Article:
Cano is more or less doing the same thing, getting a hit every two or three games but otherwise struggling, yet avoiding the kind of long slumps that Jeter had to start 2004. In other words, while he’s been bad at the plate this year, Cano has hovered similarly to Jeter statistically, getting a hit less frequently than Jeter did in 2004 but still in half the games he’s played (12 in 24). He’s a mess at the plate, but due for a warm-up. Like Jeter, he’s hovered low, and has actually struggled more of late, going 5 for his last 42–at just about the same time that Jeter suffered through his 0-32 malaise. Though Cano is 14-90, he’s fanned at a slower pace (11 times in 90 at-bats) than Jeter did in his first 43 games of 2004 (36 in 190 at-bats), and has walked more often (7 in 90 at-bats) than Jeter did then as well (12 in 190 at-bats). Cano’s downfall has been the ground out, while Jeter struck out at an alarming rate during his 2004 slump.

Cano should sit at least once against the three lefties Cleveland will put against the Yankees this series. This might allow him to refine his approach and clear his head of all the garbage he’s done lately, chasing pitches well outside the strike zone and helping pitchers way too often. But there is hope, and some modest statistical comparison I believe supports that possibility.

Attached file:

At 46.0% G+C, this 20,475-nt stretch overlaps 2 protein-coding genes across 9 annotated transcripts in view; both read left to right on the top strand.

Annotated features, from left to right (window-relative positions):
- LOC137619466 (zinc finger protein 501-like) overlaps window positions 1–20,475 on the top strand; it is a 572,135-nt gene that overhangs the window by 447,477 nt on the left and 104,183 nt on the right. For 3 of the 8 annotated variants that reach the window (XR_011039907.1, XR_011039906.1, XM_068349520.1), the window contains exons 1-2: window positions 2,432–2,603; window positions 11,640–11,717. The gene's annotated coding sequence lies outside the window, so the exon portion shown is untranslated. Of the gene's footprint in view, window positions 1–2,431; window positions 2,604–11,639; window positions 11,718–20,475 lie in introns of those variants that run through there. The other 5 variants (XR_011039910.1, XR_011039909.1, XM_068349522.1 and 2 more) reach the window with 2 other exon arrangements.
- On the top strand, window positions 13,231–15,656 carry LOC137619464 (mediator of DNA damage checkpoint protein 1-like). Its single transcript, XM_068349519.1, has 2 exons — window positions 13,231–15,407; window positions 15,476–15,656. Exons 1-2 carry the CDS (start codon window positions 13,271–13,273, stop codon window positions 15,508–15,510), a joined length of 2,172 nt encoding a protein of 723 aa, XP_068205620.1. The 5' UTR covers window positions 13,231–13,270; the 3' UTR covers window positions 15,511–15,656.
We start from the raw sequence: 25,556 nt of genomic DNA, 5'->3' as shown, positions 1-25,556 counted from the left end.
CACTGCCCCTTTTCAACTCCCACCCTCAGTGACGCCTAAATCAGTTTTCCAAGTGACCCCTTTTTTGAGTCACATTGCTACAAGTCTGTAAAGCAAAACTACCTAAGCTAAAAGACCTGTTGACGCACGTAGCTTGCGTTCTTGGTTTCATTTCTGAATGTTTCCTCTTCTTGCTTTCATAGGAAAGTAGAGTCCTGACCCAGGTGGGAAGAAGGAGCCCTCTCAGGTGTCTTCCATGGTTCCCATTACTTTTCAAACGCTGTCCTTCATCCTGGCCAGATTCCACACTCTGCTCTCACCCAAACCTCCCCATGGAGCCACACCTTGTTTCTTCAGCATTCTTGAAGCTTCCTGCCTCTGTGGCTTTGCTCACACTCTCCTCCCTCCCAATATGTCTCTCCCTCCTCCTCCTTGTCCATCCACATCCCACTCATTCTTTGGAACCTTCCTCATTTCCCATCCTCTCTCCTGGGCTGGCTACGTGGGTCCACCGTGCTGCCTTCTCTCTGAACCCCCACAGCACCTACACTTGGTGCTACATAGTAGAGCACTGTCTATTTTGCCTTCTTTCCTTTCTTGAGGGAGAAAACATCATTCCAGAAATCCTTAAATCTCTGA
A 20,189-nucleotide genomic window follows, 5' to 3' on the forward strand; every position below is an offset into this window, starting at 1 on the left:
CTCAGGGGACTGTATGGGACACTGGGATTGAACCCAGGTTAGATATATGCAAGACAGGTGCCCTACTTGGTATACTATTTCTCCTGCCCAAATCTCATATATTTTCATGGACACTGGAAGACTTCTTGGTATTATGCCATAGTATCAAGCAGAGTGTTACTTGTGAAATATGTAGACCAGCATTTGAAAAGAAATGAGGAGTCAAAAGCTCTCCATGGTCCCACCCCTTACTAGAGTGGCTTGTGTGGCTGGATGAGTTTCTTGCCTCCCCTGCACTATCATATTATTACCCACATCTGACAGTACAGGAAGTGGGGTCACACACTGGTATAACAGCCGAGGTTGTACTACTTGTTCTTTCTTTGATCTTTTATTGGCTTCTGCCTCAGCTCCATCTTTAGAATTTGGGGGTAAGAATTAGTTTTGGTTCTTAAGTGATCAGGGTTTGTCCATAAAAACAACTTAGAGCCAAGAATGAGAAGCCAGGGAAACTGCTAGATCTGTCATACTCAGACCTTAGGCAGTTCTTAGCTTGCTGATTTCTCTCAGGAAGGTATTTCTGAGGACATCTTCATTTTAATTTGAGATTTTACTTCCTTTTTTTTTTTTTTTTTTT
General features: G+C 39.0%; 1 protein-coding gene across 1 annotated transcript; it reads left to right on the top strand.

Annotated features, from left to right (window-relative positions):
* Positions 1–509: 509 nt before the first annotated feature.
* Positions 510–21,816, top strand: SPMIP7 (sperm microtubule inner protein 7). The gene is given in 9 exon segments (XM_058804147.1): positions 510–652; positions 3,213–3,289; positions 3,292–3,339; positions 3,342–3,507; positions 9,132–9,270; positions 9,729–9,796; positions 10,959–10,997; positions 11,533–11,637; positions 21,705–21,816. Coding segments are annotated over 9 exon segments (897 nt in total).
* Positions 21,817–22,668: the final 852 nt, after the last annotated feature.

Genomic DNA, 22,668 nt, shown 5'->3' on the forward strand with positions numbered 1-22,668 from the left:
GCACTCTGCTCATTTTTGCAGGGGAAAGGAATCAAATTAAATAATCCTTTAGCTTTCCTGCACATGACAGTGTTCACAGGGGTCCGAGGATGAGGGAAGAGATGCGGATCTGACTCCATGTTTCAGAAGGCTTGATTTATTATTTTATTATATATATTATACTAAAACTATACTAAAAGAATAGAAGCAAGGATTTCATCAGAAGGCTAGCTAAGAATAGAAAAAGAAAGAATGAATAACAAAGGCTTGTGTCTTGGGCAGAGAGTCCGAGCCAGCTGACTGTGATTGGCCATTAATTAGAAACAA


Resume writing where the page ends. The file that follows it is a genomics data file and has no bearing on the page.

Published in: on April 26, 2008 at 2:24 am  Comments (7)  

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7 CommentsLeave a comment

  1. well i don’t think any of us feel that the situation with cano is hopeless. most are feeling frustration that this quite similar to his extended bad period last year except that he is striking out less and getting many weak grounders to second. there didn’t see to be a moment when he snapped out of it, but when he did, he stayed good for the year. i feel there must be some thing other than transitioning from the warmth of spring training to playing in the cold that plunges him into these abysmal slumps come opening day. if i were the GM he would be speaking to someone in sports counseling to try to see what is underneath what is going on in the field.

  2. it would also be interesting to compare his start in 06 to the last two starts. i’ll look into that. now